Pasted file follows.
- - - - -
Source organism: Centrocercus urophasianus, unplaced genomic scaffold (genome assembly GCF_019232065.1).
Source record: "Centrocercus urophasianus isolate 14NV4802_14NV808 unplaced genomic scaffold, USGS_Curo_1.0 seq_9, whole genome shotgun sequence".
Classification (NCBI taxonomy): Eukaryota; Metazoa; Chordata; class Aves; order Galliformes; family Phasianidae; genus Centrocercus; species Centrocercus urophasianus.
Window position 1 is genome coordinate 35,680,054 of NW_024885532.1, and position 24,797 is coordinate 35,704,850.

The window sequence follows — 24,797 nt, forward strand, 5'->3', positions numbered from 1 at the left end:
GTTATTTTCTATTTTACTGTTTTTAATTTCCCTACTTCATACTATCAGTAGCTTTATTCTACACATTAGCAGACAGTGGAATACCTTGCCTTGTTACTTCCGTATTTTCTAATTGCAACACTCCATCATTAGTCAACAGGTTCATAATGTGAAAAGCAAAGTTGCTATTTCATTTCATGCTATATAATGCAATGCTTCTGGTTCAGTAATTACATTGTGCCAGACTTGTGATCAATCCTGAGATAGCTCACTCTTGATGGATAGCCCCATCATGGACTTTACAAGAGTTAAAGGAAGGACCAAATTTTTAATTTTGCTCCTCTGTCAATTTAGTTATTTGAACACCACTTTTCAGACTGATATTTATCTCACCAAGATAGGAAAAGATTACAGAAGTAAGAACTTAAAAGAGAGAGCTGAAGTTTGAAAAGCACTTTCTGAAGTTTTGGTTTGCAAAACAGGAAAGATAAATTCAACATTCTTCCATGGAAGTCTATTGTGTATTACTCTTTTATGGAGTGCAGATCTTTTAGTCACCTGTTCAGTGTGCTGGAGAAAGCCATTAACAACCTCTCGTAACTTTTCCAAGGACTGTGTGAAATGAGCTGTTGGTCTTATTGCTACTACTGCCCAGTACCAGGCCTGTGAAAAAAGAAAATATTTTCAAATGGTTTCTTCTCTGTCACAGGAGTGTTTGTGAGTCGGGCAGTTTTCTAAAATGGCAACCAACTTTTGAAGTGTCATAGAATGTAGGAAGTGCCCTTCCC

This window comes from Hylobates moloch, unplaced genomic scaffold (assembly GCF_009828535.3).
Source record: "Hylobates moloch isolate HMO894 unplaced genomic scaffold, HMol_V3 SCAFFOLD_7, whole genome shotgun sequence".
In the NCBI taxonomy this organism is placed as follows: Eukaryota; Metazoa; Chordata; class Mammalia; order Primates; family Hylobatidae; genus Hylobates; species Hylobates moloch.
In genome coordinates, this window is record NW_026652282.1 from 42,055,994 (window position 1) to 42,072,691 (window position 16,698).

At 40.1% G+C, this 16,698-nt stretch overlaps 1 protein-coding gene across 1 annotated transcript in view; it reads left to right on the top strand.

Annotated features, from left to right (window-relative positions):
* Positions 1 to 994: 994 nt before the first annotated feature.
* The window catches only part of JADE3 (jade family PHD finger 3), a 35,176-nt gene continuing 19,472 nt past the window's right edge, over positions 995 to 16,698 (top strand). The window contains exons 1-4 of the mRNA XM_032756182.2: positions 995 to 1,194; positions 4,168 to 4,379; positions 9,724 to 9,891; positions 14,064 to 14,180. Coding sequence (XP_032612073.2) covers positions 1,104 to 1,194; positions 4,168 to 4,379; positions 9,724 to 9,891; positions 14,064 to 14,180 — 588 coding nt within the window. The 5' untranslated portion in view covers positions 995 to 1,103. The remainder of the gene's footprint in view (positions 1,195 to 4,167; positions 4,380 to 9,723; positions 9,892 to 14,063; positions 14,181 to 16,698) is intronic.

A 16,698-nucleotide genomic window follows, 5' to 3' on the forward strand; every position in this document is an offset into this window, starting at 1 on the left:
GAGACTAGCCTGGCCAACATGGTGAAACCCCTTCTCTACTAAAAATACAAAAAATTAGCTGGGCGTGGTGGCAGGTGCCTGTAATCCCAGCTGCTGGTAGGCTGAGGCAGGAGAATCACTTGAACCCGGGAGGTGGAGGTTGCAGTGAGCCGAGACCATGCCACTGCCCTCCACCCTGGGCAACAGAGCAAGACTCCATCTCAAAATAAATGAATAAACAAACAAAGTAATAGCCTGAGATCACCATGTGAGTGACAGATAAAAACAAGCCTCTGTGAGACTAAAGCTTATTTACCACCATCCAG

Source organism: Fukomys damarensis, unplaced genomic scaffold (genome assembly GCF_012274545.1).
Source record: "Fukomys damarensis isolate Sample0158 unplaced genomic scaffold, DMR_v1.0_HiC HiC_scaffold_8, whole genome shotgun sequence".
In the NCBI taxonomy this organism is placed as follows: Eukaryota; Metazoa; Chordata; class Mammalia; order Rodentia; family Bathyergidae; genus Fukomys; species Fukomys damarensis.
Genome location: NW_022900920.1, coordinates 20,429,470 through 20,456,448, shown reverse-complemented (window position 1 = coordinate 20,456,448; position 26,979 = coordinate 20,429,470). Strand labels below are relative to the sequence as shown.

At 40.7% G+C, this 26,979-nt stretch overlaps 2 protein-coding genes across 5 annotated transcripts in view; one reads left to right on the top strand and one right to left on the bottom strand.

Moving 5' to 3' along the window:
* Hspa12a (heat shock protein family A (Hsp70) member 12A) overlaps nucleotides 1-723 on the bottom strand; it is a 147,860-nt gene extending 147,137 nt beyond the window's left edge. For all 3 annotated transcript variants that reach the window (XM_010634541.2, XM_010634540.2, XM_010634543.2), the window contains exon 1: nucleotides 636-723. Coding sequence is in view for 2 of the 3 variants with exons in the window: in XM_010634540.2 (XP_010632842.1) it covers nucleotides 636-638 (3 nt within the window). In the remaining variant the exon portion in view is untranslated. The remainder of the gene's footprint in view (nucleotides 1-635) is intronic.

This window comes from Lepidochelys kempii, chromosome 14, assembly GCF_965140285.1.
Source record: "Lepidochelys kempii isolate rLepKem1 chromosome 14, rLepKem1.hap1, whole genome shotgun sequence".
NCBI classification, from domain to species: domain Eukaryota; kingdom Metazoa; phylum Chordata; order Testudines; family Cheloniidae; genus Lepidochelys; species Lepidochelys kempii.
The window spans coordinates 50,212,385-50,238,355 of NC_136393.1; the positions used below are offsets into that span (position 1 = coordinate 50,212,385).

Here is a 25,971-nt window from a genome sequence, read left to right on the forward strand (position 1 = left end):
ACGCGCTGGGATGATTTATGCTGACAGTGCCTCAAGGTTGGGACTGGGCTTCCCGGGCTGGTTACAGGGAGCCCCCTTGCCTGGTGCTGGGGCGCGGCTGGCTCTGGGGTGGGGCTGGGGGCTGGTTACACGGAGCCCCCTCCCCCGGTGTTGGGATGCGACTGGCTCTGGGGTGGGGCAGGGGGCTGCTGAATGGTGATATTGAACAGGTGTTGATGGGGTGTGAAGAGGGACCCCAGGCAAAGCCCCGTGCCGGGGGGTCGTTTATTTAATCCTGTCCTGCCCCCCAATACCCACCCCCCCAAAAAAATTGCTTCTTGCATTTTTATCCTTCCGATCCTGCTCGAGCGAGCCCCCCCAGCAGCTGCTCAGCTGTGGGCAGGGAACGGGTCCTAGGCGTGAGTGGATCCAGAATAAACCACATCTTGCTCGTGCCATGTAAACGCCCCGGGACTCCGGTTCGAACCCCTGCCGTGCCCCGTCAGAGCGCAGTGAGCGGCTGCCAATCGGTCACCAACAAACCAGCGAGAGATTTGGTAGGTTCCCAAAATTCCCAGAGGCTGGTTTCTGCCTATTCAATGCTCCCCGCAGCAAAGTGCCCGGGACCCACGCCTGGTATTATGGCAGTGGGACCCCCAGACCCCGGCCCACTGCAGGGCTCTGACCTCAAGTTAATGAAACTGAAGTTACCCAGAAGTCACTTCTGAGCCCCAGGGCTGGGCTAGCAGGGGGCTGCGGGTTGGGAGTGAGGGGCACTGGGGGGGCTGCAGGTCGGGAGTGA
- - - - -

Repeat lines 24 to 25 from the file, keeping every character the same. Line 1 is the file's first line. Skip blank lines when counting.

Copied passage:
This window comes from Lepidochelys kempii, chromosome 14, assembly GCF_965140285.1.
Source record: "Lepidochelys kempii isolate rLepKem1 chromosome 14, rLepKem1.hap1, whole genome shotgun sequence".